Clara: “If you’re thinking of crowdfunding each year, I would say you should try a membership or subscription model since you’re aspiring to get funded by a community you need to take care of.”
Sebastian: “Remember that one-off crowdfunding also has disadvantages: It’s a funding method, an investment by your community in you and your work. It is not a business model. Once you’ve spent all the money, it’ll be gone. So what’s your plan for after you’ve spent the money? How can you turn your journalism into a sustainable way of earning regular income?
How can your crowdfunding become an investment into something sustainable instead of a straw fire?
One fairly new path that is becoming more and more common, especially in Europe: membership. Turn your fans into monthly paying members and use the crowdfunding as a kick-off campaign to build something lasting and sustainable. You can use membership platforms like Patreon, Memberful or my company, Steady, which is made for independent publishers in Europe.”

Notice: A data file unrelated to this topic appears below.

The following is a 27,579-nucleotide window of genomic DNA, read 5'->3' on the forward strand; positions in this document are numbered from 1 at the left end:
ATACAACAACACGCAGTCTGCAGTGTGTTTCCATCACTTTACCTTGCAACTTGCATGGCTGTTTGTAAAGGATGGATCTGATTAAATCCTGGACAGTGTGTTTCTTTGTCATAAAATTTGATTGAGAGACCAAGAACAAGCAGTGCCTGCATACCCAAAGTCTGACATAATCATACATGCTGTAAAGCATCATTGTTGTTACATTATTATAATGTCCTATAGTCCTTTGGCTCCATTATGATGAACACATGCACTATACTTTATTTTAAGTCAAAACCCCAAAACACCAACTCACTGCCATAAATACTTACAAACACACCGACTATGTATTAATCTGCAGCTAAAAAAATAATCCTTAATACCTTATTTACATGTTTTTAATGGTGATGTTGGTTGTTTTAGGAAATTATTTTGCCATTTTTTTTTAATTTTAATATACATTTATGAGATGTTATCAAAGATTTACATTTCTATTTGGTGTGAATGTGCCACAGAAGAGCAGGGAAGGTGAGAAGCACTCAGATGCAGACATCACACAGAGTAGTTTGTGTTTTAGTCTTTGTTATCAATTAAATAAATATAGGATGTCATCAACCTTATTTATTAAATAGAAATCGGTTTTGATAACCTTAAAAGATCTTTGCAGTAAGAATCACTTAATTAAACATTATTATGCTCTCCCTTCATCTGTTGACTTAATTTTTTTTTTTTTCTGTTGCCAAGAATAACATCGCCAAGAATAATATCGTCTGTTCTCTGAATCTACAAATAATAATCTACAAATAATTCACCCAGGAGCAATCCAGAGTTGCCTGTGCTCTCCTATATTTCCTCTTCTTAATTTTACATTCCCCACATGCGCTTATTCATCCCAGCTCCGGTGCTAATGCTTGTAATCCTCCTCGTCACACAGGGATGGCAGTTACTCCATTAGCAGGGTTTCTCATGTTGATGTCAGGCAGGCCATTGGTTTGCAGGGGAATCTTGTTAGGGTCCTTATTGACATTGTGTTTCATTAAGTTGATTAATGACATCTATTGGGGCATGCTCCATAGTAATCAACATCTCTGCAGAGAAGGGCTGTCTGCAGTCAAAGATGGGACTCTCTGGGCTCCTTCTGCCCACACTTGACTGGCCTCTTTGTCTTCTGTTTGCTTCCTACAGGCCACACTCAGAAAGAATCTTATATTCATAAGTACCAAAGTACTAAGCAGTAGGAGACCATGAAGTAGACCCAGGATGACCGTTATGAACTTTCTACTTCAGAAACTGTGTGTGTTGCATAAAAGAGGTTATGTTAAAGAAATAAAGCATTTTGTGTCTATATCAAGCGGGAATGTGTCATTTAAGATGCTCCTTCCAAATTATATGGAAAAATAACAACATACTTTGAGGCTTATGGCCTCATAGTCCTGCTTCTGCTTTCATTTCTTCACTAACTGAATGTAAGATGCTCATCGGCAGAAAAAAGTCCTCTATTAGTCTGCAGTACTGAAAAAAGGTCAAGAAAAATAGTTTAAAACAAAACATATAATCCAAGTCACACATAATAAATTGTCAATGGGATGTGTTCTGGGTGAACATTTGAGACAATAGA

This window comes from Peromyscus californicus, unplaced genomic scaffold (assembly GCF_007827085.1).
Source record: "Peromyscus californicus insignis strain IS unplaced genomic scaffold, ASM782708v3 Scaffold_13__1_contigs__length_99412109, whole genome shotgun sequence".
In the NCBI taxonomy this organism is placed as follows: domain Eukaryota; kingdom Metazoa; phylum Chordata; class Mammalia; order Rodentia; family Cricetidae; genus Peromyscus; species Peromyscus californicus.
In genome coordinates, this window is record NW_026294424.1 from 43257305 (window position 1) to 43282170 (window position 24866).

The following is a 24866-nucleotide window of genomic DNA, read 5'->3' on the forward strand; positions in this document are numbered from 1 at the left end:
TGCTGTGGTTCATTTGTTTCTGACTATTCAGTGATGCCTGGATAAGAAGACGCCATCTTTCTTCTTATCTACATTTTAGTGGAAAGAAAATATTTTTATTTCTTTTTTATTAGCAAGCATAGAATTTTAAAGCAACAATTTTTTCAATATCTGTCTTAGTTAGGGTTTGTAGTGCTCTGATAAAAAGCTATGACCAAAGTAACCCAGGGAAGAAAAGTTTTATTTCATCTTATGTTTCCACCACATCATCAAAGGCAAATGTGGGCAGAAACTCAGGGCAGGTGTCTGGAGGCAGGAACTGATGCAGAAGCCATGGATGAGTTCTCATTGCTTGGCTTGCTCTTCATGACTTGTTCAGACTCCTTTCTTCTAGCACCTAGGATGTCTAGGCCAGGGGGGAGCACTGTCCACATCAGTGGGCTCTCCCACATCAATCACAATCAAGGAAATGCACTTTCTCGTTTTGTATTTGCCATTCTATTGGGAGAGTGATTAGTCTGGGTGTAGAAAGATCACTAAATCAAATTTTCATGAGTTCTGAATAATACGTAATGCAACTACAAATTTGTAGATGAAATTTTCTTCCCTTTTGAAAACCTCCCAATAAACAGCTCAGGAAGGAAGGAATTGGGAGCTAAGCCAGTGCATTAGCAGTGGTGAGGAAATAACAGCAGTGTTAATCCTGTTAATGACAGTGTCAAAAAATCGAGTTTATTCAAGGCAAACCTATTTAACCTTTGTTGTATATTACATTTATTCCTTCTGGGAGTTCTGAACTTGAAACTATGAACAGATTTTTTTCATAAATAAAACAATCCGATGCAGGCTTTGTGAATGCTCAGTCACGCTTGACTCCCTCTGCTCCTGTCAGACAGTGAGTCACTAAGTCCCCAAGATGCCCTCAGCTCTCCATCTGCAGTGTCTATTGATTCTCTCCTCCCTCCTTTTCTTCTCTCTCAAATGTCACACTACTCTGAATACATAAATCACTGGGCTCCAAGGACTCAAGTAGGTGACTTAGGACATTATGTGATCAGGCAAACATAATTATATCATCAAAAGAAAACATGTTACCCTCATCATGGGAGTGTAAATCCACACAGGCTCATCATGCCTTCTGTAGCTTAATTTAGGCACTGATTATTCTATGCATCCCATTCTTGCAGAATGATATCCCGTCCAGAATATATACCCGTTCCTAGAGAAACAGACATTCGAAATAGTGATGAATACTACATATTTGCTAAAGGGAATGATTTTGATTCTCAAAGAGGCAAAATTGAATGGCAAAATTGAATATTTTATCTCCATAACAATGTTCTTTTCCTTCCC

Most likely, you consider crowdfunding to generate more funding. The hard truth is though: Before you can start collecting money, you will need to invest both financially and time-wise into your campaign to get the help you need and ensure your project’s success.
Clara: “Hire someone to take care of the overall crowdfunding. Trust me, it’s worth it. You have to put a huge effort and time into it; you get exhausted and you’re probably not doing a good enough job.”
Sean: “Identify what you’re good at (which might be creating content, for example) and what you’re not good at, but which is needed to pull off an effective campaign. Find a way to bring in or pay for that expertise. The return on your investment will be well worth it. A successful campaign is dependent upon continued momentum and needs a lot of project management expertise and resource, so be cautious about spreading yourself or your team too thin.